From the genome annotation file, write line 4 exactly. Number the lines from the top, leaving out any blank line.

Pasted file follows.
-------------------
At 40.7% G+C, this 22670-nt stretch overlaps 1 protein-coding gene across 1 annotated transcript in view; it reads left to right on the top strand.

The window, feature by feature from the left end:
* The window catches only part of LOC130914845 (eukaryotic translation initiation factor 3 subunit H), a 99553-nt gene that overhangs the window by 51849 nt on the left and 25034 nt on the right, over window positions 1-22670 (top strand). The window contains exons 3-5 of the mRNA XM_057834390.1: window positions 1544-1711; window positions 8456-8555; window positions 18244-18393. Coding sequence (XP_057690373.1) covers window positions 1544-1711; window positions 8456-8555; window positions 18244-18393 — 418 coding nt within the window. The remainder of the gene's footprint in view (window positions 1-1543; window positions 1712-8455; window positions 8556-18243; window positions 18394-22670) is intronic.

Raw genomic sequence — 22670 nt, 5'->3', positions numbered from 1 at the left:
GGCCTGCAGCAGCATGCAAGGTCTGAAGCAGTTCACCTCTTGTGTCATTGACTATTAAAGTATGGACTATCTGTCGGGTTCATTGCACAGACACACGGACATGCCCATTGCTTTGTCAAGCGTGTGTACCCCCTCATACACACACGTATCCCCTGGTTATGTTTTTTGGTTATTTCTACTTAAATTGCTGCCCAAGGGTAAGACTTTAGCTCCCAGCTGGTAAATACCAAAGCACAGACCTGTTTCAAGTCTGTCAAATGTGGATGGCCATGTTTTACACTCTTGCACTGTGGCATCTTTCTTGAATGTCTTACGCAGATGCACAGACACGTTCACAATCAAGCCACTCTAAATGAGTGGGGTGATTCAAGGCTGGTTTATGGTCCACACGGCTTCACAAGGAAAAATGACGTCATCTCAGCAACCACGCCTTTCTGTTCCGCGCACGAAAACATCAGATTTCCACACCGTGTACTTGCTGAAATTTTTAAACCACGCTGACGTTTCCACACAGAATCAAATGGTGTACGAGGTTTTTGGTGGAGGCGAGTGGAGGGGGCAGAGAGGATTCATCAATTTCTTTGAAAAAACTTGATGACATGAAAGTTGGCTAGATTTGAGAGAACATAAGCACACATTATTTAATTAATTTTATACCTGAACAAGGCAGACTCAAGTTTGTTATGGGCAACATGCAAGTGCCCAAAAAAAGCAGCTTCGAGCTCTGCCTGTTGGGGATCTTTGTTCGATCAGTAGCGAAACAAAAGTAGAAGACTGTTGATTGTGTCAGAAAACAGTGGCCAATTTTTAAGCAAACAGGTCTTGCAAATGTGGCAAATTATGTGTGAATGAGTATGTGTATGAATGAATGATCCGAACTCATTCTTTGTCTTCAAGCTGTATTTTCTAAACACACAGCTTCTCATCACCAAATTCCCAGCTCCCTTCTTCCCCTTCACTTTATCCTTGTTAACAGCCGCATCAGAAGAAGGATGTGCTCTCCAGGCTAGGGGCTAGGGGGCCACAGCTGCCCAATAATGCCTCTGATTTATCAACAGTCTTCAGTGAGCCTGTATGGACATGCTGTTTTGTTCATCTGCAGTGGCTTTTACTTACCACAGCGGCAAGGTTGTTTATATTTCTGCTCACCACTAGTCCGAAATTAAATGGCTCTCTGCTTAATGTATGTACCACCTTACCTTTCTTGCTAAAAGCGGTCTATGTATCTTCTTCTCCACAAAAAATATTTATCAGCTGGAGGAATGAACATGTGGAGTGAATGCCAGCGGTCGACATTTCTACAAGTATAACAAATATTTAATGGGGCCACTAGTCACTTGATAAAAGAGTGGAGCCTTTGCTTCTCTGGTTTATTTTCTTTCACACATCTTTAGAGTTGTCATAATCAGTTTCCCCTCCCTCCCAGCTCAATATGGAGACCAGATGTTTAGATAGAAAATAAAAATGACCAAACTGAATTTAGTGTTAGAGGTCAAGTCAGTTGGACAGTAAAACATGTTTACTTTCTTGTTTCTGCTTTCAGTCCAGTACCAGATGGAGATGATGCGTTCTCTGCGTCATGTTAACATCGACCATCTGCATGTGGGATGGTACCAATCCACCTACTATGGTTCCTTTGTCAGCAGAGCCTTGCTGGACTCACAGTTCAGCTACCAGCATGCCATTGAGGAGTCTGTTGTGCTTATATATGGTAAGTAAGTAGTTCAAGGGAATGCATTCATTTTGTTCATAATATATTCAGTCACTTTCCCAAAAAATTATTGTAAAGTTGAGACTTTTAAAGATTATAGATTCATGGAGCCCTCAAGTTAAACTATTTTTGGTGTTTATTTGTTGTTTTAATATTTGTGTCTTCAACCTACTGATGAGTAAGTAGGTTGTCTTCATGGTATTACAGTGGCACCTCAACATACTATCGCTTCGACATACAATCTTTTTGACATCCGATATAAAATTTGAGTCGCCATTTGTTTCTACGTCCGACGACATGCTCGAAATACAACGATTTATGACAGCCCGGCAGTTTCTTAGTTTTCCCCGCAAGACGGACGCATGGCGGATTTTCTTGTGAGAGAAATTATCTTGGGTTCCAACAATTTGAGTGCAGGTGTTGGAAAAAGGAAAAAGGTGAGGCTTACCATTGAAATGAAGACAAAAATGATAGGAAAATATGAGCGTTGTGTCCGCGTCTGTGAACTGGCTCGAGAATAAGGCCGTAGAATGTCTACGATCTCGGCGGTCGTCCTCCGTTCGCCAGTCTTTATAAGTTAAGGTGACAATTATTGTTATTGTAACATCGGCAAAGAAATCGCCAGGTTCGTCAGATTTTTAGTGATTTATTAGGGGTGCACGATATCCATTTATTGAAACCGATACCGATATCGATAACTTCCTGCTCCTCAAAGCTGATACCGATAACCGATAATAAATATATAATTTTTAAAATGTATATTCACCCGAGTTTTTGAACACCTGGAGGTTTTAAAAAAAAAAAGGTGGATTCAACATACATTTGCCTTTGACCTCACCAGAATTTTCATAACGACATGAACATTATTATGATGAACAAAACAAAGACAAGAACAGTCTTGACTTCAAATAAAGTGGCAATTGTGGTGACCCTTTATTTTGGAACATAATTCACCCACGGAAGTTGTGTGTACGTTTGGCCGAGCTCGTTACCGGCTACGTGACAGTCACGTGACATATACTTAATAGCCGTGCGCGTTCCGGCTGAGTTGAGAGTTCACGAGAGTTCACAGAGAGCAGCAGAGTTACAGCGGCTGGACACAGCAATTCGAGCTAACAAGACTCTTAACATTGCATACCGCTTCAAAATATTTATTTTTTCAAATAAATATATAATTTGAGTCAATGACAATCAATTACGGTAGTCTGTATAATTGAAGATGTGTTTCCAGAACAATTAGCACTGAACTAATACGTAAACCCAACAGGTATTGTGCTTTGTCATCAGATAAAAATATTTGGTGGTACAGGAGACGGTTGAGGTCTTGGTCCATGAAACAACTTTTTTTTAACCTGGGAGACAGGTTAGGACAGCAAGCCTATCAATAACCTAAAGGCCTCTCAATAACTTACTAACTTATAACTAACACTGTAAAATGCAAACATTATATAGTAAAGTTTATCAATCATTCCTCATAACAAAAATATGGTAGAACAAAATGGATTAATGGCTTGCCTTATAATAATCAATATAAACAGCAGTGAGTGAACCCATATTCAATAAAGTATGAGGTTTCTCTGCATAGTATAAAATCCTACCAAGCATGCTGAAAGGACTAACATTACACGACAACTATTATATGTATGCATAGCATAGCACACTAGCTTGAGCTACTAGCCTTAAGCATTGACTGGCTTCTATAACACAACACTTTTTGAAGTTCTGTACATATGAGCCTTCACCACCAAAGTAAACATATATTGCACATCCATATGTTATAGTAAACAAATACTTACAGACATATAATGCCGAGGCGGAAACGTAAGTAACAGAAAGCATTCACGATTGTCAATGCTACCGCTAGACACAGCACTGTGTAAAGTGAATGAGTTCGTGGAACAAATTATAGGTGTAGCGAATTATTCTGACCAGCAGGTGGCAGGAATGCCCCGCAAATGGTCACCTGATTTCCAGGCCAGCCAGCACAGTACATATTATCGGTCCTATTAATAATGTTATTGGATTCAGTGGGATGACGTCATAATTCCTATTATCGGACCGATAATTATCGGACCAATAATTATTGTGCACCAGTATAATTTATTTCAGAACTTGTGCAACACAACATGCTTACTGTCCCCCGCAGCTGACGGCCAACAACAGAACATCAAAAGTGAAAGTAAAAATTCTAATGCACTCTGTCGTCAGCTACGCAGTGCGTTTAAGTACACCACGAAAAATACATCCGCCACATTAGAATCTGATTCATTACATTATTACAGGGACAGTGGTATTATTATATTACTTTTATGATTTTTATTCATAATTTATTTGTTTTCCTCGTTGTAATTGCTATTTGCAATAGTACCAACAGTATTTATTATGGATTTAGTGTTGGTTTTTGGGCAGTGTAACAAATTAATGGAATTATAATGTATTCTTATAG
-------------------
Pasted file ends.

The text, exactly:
Raw genomic sequence — 22670 nt, 5'->3', positions numbered from 1 at the left: